Facts About PKU
Phenylketonuria (PKU) is an inherited metabolic disorder. It is caused by a genetic mutation on Chromosome 12 and results in a child's inability to produce the enzyme that breaks down the amino acid phenylalanine. Phenylalanine (Phe) is one of the 23 amino acids that make up a protein. A person with PKU can break down the other 22 amino acids found in a protein but their body cannot break down the amino acid phenylalanine.
All foods contain some protein and therefore almost all foods contain some Phenylalanine. Even apples, bananas, green beans, lettuce and other fruits and vegetables contain some protein and therefore some phenylalanine.
Families considering the adoption of a child with PKU should click through the resources that can be found at the bottom of this page.
Proper treatment of an individual with PKU includes eating a very strict low protein diet in order to limit the amount of phenylalanine being ingested into the body. Also, a person with PKU needs to daily drink a medically formulated protein drink (also called a medical food). This medically prescribed protein drink provides a person with PKU all the necessary vitamins, minerals, and protein that a body needs.. Failure to treat a person or child with PKU, especially from birth, leads to high build-up of Phe in the blood stream and leads to neurological problems, mood disorders, cognitive delays and a host of other medical problems.
A medical staff consisting of a physician specialized in metabolic genetics, a dietitian, and often a genetic counselor, and social worker or psychologist work with the family to determine the most appropriate treatment of an individual with PKU. Because every patient's PKU genetic mutation is different, their prescribed treatment must be individualized also. Every patient plan begins with a restrictive diet with extremely low amounts of natural protein. A medical food (formula) specifically high in other essential amino acids but low in Phenylalanine is medically prescribed. Some individuals have a more restrictive diet than others, based on their genetic mutation. Foods consumed are measured and calculated to assure the individual does not consume dangerous amounts of phe each day. Despite what was once believed to be a disorder only affecting children, for several decades research has shown that the PKU diet is to be followed for a lifetime.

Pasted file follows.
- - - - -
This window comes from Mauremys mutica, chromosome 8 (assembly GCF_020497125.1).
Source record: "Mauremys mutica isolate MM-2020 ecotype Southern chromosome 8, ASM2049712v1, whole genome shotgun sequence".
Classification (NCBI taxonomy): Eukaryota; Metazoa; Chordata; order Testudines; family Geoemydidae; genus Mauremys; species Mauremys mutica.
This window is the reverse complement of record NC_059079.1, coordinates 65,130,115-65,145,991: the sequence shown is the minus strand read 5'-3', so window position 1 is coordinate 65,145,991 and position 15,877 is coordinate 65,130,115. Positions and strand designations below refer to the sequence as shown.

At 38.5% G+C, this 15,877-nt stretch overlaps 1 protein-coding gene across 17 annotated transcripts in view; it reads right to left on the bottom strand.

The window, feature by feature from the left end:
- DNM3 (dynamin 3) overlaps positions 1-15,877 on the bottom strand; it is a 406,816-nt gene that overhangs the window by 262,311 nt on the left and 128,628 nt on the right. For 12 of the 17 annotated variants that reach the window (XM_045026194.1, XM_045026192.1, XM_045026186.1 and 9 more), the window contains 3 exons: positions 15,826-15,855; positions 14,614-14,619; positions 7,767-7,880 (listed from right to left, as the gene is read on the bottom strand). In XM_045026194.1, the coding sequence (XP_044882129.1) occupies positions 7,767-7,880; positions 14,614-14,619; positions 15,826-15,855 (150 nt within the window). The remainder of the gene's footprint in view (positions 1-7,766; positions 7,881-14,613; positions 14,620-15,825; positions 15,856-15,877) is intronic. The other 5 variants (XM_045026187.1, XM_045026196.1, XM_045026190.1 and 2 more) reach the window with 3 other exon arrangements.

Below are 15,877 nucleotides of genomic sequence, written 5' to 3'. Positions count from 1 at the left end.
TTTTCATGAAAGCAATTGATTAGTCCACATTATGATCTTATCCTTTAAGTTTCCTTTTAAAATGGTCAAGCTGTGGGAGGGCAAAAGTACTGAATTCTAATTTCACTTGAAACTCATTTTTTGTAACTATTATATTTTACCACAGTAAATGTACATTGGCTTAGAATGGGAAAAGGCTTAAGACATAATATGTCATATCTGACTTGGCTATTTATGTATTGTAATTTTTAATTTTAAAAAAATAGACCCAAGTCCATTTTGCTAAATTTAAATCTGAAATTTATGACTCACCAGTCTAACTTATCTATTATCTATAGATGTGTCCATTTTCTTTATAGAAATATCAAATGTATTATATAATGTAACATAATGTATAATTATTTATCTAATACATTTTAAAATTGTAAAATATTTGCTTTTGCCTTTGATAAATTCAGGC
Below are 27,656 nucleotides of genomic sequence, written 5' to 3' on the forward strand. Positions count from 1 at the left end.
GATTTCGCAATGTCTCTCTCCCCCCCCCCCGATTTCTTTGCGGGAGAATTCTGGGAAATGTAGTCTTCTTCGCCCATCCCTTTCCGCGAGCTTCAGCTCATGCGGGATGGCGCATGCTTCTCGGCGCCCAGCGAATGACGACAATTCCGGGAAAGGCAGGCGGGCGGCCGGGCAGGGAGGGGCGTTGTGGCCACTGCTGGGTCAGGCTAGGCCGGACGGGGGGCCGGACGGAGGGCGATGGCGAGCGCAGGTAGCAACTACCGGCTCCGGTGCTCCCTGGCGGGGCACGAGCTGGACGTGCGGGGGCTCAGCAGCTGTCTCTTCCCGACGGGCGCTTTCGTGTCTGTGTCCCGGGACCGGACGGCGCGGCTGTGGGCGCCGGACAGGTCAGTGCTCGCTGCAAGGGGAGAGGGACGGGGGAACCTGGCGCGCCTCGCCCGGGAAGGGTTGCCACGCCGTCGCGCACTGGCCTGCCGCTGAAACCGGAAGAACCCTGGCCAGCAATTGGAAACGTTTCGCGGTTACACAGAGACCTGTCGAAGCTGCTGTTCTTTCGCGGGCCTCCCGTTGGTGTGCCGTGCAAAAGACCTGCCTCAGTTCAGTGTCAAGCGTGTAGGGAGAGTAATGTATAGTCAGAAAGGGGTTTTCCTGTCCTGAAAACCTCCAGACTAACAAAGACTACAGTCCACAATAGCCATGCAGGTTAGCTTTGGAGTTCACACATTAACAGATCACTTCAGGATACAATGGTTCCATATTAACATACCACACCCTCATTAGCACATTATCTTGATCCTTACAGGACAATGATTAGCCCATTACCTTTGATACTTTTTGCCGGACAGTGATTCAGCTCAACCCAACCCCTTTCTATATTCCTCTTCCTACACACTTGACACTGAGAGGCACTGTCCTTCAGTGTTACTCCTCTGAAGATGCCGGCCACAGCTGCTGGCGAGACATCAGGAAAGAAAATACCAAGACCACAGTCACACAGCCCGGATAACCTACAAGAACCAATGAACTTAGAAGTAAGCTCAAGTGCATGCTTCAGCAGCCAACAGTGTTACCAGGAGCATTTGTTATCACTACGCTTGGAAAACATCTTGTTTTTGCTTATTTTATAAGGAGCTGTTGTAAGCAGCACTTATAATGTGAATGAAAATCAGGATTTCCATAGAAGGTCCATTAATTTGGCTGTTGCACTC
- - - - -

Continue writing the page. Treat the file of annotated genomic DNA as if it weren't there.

Foods that are "off limits" to individuals on PKU treatment include meat, poultry, fish, tofu, soy, eggs, nuts/beans, dairy, cheese, most grains, and any foods vegetarians use to add protein to their diets. Some foods are allowed in strict moderation including potatoes and corn. Most fruits and vegetables are allowed in larger quantities, and can be supplemented with specialty foods such as low protein pasta, low protein rice, low protein bread, low protein cookies, dairy replacements, and meat/soy alternatives. These foods may be obtained through certain companies or made at home using a specially made low protein flour.
In recent years, new medications have liberalized the diet for many PKU patients. But, not every person’s PKU mutation responds to the new medications. For PKU patients that do respond to the medication, most still require the special medical food (formula) and some, but fewer, restrictions on the amount of protein/phenylalanine eaten. Research is underway, and in the future, more effective drugs are anticipated to allow a more liberalized diet for more patients.
The future of individuals with PKU greatly depends on many factors. Specific genetic mutation (and therefore the amount of Phenylalanine a child's body can process), the age of diagnosis, the age treatment began, and the quality of treatment over a lifespan all play a role in each individual's prognosis.
Some children in orphanages or foster homes were detected young and their condition was cared for well from a young age. These children will likely have a prognosis similar to their un-affected peers. Other children may have been diagnosed and treated later, or not treated at all prior to adoption. Some of these children are able to catch up with peers intellectually with intensive therapy, but still others will never catch up with peers and will always struggle with low cognitive function and neurological or mood disorders.